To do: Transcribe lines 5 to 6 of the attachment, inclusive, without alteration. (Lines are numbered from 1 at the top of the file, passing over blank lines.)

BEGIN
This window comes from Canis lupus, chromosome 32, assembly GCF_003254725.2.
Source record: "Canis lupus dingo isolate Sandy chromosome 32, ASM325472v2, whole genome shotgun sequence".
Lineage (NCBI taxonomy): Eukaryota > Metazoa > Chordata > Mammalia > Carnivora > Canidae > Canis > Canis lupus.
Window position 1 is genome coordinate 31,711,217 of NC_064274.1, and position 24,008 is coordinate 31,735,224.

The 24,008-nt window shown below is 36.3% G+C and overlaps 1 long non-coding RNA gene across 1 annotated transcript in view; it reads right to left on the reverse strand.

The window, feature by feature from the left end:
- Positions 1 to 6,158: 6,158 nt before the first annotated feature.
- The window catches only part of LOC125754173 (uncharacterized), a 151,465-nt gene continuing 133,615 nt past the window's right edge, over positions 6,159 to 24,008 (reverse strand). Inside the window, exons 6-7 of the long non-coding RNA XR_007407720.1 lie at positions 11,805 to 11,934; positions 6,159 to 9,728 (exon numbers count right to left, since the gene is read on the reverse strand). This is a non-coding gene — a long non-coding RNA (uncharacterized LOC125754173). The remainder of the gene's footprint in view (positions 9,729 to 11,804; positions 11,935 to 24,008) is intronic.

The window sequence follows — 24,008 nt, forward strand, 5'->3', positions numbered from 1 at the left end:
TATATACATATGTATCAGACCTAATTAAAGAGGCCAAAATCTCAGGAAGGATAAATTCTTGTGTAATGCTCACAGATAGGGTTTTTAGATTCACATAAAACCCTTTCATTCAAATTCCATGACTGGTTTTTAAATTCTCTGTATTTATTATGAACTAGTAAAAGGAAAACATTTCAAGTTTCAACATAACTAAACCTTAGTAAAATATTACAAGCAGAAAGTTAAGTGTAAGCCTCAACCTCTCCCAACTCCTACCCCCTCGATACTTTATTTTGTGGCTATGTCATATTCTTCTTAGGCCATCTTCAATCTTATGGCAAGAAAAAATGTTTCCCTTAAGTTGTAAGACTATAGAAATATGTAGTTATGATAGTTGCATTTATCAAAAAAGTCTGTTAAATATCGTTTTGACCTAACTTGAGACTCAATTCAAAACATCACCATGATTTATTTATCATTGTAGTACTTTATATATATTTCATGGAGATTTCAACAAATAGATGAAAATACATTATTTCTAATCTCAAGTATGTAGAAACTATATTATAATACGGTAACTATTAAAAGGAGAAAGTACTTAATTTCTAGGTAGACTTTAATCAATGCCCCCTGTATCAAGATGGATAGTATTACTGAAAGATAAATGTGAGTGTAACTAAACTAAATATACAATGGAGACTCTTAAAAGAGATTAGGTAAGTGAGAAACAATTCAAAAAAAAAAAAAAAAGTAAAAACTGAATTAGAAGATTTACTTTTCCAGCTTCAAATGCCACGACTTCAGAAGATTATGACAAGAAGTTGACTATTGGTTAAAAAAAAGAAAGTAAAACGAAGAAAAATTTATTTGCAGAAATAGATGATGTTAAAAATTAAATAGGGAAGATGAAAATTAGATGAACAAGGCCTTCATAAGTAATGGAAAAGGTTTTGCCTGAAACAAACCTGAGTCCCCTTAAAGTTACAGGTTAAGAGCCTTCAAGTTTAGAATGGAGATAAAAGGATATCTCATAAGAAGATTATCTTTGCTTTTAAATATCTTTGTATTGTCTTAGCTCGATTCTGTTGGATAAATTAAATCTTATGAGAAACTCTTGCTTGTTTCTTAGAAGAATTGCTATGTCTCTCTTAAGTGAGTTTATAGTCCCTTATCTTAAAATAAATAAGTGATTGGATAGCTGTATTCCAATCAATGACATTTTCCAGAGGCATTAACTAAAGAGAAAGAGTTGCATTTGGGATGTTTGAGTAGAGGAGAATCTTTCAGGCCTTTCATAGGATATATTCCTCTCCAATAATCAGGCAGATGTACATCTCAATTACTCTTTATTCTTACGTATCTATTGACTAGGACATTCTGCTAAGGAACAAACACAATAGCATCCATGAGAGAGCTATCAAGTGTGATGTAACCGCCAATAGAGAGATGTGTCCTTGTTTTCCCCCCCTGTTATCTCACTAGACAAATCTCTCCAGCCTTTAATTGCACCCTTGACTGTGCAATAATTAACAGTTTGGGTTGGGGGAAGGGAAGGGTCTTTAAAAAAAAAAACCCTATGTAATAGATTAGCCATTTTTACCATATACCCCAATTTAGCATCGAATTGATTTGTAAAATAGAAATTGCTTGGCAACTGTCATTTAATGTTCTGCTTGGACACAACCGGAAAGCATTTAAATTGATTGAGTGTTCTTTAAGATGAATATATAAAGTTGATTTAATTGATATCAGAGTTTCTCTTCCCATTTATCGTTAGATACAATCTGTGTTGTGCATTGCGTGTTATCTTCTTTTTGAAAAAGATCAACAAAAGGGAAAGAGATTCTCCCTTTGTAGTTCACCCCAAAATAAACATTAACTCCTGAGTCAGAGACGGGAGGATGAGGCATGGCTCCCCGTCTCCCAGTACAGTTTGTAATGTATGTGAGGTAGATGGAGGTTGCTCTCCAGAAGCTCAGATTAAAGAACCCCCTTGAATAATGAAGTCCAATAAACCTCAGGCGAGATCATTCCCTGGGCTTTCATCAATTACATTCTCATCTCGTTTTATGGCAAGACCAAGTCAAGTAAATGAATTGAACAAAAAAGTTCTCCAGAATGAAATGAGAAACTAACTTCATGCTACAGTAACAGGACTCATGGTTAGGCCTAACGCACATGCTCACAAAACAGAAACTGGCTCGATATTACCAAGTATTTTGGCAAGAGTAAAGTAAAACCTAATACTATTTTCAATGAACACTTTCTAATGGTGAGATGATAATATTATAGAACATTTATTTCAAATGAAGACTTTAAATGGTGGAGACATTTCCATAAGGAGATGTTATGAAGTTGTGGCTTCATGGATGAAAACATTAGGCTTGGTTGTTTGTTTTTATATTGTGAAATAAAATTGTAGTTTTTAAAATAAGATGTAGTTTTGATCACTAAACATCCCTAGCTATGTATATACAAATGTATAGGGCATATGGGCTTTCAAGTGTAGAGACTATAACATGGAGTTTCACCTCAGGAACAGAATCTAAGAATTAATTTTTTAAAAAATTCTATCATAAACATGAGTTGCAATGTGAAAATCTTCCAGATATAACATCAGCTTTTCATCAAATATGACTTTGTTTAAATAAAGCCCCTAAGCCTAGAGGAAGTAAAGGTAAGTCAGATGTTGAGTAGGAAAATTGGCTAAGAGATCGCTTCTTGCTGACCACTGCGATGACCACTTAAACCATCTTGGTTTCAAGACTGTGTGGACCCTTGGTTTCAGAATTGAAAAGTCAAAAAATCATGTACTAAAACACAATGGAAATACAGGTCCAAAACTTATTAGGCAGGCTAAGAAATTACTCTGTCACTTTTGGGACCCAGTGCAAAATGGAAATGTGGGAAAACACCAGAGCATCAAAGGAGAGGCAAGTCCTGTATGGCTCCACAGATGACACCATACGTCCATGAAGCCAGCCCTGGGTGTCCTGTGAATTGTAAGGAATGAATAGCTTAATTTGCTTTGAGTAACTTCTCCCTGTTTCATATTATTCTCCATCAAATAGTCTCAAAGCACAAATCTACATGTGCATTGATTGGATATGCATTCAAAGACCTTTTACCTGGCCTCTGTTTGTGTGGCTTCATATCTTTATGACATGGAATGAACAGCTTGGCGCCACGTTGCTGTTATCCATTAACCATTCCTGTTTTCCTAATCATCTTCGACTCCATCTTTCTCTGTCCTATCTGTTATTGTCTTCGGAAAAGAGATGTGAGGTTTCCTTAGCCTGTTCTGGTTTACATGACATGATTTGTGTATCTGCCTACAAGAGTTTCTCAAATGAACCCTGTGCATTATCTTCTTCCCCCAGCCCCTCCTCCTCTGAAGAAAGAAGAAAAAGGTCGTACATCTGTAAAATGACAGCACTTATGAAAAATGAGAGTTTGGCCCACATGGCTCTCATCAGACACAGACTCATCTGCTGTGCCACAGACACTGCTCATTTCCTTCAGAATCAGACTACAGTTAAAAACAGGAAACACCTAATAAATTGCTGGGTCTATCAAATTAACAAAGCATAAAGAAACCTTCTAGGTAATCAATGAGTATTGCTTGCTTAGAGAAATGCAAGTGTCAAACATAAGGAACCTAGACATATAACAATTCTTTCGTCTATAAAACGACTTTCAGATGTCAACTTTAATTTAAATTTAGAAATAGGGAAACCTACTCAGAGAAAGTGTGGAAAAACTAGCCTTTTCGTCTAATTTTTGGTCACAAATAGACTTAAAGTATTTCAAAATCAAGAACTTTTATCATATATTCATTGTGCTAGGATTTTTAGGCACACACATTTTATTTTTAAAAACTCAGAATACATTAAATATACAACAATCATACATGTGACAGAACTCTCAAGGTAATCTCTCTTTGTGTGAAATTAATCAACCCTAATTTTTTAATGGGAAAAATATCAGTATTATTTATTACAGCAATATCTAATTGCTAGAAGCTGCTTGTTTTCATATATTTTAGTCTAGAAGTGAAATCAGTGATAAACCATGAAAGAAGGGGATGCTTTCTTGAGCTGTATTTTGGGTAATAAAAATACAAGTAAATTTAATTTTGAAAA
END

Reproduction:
The 24,008-nt window shown below is 36.3% G+C and overlaps 1 long non-coding RNA gene across 1 annotated transcript in view; it reads right to left on the reverse strand.

The window, feature by feature from the left end: